The truth is that Mari and I were far from the only "parents" of GlobalGiving. I wrote earlier on this blog about Donna Callejon, who joined us as the first "adult"member of the team in 2003. Without Donna, GG might not even be alive to go to college. I have also written about Dave Goldwyn, Tom Bird, and Fran Hauser, former board chairs who were instrumental in steering through the early stages of adolescence and into high school. Many others that I have blogged about (and some I will in the future) also played key roles.
That all changed when Laura Callanan arrived at our office. From the first meeting, it was clear that this woman wasn't your typical clever but predictable consultant, who maintains an ironic distance while forcing everything into a pre-determined, standardized framework dictated by their firm.
Instead, Laura threw herself into the gestalt of what we were doing, becoming a sort of strategic optometrist for a team comprised of some people who were near sighted and some farsighted. Laura would hold various mirrors and lens up to the management team and say "Does this make it clear? No? How about this? OK, now is this one clearer or fuzzier?" Then she would go away and grind some custom lenses, and come back for more trials.
One day, after months of this, she brought in some lenses and the team's reaction was "Wow - that is it! We can see both up close and far clearly now!" So we locked in those lenses, and they became the strategic framework that enabled GlobalGiving to grow to serve more than 20,000 projects in 170 countries - providing nearly $350 million from 800,000 individual donors and some of the world's most innovative companies and foundations.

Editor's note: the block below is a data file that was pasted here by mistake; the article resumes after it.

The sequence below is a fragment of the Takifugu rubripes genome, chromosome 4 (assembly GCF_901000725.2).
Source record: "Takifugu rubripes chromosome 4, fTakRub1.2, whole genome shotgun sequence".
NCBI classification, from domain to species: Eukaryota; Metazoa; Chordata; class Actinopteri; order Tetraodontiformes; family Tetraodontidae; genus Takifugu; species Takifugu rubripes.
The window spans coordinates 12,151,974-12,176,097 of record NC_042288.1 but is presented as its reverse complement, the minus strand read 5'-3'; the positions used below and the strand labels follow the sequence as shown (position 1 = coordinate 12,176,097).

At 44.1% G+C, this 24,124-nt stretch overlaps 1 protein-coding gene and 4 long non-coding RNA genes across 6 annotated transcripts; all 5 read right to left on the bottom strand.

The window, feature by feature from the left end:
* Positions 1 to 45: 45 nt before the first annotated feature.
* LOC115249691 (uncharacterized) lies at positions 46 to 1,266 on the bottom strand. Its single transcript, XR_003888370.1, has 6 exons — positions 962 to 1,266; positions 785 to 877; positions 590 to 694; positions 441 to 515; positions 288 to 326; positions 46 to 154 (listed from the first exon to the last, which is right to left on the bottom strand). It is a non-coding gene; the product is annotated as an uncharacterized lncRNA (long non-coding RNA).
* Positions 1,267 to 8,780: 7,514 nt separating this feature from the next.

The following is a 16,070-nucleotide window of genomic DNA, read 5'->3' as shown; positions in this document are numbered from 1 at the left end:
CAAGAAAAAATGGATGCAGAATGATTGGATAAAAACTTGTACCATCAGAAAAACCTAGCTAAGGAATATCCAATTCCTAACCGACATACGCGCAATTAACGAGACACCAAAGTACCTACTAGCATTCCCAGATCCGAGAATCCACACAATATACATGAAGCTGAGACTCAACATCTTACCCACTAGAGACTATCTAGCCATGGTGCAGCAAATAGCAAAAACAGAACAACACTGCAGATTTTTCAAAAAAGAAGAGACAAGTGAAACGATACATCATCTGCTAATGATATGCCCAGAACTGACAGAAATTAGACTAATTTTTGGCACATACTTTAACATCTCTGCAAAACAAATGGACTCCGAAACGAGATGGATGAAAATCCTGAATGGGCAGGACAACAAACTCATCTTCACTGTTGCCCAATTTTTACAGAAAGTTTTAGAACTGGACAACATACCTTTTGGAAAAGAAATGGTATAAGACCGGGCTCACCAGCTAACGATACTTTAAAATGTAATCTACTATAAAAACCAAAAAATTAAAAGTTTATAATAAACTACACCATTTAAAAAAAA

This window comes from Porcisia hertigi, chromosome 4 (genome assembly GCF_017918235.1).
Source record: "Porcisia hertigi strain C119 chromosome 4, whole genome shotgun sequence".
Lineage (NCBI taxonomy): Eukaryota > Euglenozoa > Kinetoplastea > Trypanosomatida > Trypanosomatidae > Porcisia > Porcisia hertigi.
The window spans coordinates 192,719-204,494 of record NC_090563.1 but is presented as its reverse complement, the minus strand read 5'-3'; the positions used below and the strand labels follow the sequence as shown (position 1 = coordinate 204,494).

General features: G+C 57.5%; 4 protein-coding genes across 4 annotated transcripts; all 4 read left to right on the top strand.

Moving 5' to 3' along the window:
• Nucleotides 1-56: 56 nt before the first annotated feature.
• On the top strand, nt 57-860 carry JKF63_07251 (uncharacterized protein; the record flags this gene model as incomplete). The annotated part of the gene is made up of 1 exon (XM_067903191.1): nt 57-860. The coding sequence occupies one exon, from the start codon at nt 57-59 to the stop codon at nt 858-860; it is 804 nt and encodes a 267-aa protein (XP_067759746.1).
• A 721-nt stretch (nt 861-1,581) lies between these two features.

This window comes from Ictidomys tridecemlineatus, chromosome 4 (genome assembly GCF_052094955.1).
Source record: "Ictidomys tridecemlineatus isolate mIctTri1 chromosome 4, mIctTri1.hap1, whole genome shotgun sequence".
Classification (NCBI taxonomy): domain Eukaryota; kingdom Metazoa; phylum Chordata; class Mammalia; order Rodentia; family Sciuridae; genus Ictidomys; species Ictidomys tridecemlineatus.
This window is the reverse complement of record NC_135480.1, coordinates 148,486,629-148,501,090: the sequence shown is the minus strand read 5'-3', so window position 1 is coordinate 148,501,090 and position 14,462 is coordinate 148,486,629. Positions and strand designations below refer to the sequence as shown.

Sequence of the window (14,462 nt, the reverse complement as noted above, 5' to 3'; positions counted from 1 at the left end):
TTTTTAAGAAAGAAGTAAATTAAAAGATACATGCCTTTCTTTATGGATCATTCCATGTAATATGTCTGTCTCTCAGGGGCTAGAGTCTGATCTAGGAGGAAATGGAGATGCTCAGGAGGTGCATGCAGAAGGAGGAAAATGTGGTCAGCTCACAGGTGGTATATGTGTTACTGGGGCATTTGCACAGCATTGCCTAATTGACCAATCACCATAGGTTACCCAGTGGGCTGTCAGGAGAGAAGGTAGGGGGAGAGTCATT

Most consultants walk away from one job to the next. But we clicked so well with Laura that we asked her to join the board - and within a short period the board elected her as chair. This year, Laura oversaw the search and recruitment process for our new CEO. As we wrestled with the large pool of exception candidates, she helped us keep our eye on the prize - i.e., the heart and soul as well as strategic promise of GlobalGiving. I am confident that the result will speak for itself in the next chapter of our growth.
Laura could easily have rested on her laurels at McKinsey - or at Rockefeller Foundation or the National Endowment for the Arts, where she held senior roles. Her status would have been high, and the work (though stressful) would have been predictable, remunerative, and low-risk. But here's the thing: Laura has guts and vision, too: A couple of years ago, she decided to leave that security behind and become an entrepreneur herself, launching Upstart Co-Lab - an initiative to unleash a whole new way to invest in creativity and artists as a means to spur innovation and new solutions to the world's most pressing problems.
Upstart has already made a splash, and I have no doubt it will reach maturity in due course and go off to college itself. I hope to play a small role in supporting her to make that happen.